The multi-facetted nature of postgraduate study can also open up opportunities to create the future, not just prepare for it. As PhD graduate Noah Mwelu discovered, by choosing to study in Australia he was able to instigate a partnership between the University of Newcastle and his home university in Uganda.

  2. Do a short course

    Short courses are an excellent idea for those who want to upskill in a specific area, and who don’t want to commit to a full year or two of study. Short courses are relatively inexpensive and can fire up the mind and ignite new ideas, especially if you feel stuck in a rut in your work.

    The Australian government website CourseSeeker is a great place to start your search for short courses. The University of Newcastle also offers open online courses across a range of subject areas. Courses are free to study, however students have the option of purchasing a certificate to verify their participation.

3. Teach yourself skills
There are several websites offering literally thousands of free online courses. You could learn about anything from blockchain to sign language, or economics to Shakespeare. You won't get the same individualised support that you would get through formal study or industry courses however - so bear this in mind, as more patience and discipline may be needed. If, however you enjoy the challenge of teaching yourself new skills, this could be a good approach to take.
Here are a few websites to get started:

Consider if now is the time to switch jobs

Job switching is a great way of increasing your take-home pay during times of healthy economic growth and low unemployment – this unfortunately isn’t the season we're in. You should first try upskilling or undertaking postgraduate studies to propel you into the position you want within your organisation as taking on a promotion or moving laterally within your organisation can expose you to different projects, cultures and enhance your skills, which in turn increases your future employability.

This may not be an option for everyone though. So, if you are thinking of switching jobs, Careers website Indeed advises you to:

  1. Think through your long-term career goals 

    Ask yourself: “Does the move help me to get closer to my career goal?”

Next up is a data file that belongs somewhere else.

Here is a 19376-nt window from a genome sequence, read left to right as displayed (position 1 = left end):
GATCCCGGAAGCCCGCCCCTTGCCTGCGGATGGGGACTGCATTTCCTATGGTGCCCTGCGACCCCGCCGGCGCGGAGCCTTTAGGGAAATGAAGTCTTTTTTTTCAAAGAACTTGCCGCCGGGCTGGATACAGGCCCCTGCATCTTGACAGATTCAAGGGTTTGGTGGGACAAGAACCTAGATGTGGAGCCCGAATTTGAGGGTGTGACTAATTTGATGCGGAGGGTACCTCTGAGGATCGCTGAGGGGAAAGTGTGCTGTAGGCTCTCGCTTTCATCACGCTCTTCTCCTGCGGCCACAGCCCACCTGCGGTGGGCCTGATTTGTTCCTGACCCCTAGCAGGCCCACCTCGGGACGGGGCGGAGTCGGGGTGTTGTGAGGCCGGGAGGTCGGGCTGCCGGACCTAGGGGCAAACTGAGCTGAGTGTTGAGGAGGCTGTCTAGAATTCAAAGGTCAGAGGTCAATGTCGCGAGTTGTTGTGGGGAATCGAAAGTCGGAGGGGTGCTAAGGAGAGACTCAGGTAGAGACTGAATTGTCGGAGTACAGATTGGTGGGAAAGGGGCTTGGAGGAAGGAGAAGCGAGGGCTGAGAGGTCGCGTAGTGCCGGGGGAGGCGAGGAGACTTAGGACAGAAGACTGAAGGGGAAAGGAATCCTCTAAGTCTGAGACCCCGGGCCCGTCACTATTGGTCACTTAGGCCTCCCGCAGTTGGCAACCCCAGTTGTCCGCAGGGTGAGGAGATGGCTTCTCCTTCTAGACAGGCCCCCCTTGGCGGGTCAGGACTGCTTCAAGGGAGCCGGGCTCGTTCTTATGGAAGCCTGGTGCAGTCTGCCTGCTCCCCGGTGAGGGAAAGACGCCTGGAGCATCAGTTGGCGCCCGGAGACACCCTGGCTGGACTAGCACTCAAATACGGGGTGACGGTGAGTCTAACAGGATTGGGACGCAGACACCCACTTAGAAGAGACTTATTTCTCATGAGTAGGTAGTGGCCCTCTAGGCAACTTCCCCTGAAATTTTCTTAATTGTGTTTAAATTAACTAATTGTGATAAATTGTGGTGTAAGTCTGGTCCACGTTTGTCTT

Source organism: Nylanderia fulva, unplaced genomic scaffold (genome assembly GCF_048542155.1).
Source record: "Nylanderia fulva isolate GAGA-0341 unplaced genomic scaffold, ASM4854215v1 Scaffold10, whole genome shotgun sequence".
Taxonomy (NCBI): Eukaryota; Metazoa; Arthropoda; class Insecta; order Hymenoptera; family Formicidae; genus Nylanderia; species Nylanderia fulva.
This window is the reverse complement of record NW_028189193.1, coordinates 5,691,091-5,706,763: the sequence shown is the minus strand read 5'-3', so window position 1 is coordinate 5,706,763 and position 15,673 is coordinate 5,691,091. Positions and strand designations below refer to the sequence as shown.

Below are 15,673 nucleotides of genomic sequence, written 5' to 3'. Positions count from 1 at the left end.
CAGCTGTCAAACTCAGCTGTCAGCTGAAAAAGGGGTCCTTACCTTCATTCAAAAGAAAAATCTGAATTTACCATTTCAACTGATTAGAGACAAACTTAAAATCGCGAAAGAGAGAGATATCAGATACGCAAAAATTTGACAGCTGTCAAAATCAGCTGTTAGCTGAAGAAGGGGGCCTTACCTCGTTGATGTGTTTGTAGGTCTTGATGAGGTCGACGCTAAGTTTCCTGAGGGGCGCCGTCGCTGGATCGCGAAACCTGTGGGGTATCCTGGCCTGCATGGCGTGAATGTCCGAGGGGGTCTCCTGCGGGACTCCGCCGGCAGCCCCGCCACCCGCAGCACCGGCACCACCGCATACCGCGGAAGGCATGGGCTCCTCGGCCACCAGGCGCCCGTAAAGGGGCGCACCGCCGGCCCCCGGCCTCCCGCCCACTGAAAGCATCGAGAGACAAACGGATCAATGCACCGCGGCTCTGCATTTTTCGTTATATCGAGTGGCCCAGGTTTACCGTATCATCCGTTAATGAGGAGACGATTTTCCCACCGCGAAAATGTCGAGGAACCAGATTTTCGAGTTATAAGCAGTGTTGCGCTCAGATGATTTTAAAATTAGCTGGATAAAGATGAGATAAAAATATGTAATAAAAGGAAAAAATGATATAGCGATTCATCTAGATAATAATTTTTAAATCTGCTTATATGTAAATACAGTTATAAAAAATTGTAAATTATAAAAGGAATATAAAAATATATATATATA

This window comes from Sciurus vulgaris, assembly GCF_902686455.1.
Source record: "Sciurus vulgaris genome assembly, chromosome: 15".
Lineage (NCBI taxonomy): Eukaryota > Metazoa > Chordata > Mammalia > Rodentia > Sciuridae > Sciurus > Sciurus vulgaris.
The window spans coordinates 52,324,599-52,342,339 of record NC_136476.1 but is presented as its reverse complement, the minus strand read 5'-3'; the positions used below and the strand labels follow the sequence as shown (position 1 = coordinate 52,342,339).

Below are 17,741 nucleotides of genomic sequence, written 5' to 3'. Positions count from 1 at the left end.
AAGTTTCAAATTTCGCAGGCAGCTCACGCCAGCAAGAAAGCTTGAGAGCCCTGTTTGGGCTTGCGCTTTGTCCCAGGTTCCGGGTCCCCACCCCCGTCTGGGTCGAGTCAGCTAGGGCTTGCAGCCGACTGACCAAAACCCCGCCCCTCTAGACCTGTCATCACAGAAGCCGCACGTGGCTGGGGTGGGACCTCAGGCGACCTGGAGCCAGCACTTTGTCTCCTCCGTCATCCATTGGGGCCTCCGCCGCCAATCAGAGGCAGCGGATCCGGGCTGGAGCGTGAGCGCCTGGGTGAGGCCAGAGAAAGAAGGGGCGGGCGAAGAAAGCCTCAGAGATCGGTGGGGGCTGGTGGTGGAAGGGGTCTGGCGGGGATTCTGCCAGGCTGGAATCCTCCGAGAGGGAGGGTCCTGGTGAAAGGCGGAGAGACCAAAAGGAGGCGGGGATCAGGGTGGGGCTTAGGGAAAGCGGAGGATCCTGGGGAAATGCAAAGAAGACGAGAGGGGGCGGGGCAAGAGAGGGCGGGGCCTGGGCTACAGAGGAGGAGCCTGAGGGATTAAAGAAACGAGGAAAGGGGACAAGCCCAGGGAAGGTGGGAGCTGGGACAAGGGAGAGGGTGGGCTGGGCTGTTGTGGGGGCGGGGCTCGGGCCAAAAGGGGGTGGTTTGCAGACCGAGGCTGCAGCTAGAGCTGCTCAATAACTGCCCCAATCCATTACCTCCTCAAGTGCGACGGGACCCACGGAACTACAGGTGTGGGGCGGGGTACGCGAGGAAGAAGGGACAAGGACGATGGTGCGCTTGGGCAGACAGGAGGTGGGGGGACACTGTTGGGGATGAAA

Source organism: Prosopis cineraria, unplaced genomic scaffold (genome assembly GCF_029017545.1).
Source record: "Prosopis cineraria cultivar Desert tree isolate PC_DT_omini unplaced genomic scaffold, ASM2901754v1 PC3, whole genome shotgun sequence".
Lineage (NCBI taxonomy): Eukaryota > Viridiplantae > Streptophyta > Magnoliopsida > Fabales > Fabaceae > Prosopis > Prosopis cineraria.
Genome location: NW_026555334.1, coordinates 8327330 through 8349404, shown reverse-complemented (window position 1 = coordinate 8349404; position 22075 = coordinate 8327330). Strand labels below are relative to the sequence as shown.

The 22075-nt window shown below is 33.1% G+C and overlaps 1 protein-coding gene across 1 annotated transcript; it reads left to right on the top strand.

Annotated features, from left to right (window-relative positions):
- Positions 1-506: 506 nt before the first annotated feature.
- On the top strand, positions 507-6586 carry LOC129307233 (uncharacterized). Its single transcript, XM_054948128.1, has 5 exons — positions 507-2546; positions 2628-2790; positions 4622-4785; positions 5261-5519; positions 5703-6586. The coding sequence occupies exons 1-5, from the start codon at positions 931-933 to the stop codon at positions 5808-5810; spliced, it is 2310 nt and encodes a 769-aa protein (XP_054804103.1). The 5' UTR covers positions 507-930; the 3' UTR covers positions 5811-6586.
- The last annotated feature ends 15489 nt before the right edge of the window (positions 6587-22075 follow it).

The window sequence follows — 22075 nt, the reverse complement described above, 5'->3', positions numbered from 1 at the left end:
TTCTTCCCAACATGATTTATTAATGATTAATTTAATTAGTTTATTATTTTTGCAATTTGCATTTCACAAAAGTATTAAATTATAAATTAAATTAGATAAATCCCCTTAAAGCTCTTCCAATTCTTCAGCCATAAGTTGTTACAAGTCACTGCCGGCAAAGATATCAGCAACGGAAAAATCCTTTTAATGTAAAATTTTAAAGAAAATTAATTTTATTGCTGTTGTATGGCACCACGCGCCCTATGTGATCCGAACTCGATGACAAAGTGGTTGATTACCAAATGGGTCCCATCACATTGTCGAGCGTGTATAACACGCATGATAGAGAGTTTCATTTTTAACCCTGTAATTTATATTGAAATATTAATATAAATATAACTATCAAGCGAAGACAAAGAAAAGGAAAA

2. Be patient

    Getting a new position can take some time and may not happen overnight.

  3. Invest in education and training to set yourself apart

    An advanced degree or additional certifications shows employers you’re dedicated to self-improvement.

  4. Identify and highlight transferable knowledge and skills

    Determine which skills and experience from your current job align best with the requirements of the new role. Highlight those items on your resume and in interviews.

  5. Weigh the risks and benefits
    Leaving one job for another can have advantages, but drawbacks too. For example, you may earn a high salary, but your new role might bring extra responsibilities, cultural shifts or stresses that you didn't anticipate.

The bottom line is, that although 2020 has been tough on everyone, there are a number of ways that you can look at self-improvement to get you into the place that you want to be. Looking for opportunities within your current workplace shouldn’t be neglected as a first port of call, as well as exploring different avenues for gaining new skills.

If entering the job market is the stage you are at, then remember to be patient and don’t neglect the importance of networking as a way of opening up job leads. This might be the season that you decide to hop into a whole new career.

Happy upskilling!

Find out more about postgraduate study

The University of Newcastle acknowledges the traditional custodians of the lands within our footprint areas: Awabakal, Darkinjung, Biripai, Worimi, Wonnarua, and Eora Nations. We also pay respect to the wisdom of our Elders past and present.